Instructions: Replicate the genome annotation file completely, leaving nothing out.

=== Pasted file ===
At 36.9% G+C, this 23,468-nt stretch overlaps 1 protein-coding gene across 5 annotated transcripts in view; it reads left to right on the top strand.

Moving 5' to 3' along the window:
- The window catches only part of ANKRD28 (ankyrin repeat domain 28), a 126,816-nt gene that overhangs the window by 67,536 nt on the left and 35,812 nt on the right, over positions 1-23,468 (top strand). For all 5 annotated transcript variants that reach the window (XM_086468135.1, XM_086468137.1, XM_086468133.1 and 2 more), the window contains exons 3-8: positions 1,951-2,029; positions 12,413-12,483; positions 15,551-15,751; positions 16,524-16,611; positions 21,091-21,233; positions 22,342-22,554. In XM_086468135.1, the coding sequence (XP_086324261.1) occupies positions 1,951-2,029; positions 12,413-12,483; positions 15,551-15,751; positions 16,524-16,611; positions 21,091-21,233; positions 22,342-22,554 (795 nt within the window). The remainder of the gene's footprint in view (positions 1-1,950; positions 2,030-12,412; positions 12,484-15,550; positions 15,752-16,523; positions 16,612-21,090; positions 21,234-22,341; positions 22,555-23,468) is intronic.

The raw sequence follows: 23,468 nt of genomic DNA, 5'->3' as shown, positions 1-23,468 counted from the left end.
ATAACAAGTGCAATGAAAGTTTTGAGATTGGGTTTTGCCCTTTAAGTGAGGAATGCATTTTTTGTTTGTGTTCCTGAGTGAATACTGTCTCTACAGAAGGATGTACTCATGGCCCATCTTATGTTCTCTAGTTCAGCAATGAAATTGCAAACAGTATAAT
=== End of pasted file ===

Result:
At 36.9% G+C, this 23,468-nt stretch overlaps 1 protein-coding gene across 5 annotated transcripts in view; it reads left to right on the top strand.

Moving 5' to 3' along the window:
- The window catches only part of ANKRD28 (ankyrin repeat domain 28), a 126,816-nt gene that overhangs the window by 67,536 nt on the left and 35,812 nt on the right, over positions 1-23,468 (top strand). For all 5 annotated transcript variants that reach the window (XM_086468135.1, XM_086468137.1, XM_086468133.1 and 2 more), the window contains exons 3-8: positions 1,951-2,029; positions 12,413-12,483; positions 15,551-15,751; positions 16,524-16,611; positions 21,091-21,233; positions 22,342-22,554. In XM_086468135.1, the coding sequence (XP_086324261.1) occupies positions 1,951-2,029; positions 12,413-12,483; positions 15,551-15,751; positions 16,524-16,611; positions 21,091-21,233; positions 22,342-22,554 (795 nt within the window). The remainder of the gene's footprint in view (positions 1-1,950; positions 2,030-12,412; positions 12,484-15,550; positions 15,752-16,523; positions 16,612-21,090; positions 21,234-22,341; positions 22,555-23,468) is intronic.

The raw sequence follows: 23,468 nt of genomic DNA, 5'->3' as shown, positions 1-23,468 counted from the left end.
ATAACAAGTGCAATGAAAGTTTTGAGATTGGGTTTTGCCCTTTAAGTGAGGAATGCATTTTTTGTTTGTGTTCCTGAGTGAATACTGTCTCTACAGAAGGATGTACTCATGGCCCATCTTATGTTCTCTAGTTCAGCAATGAAATTGCAAACAGTATAAT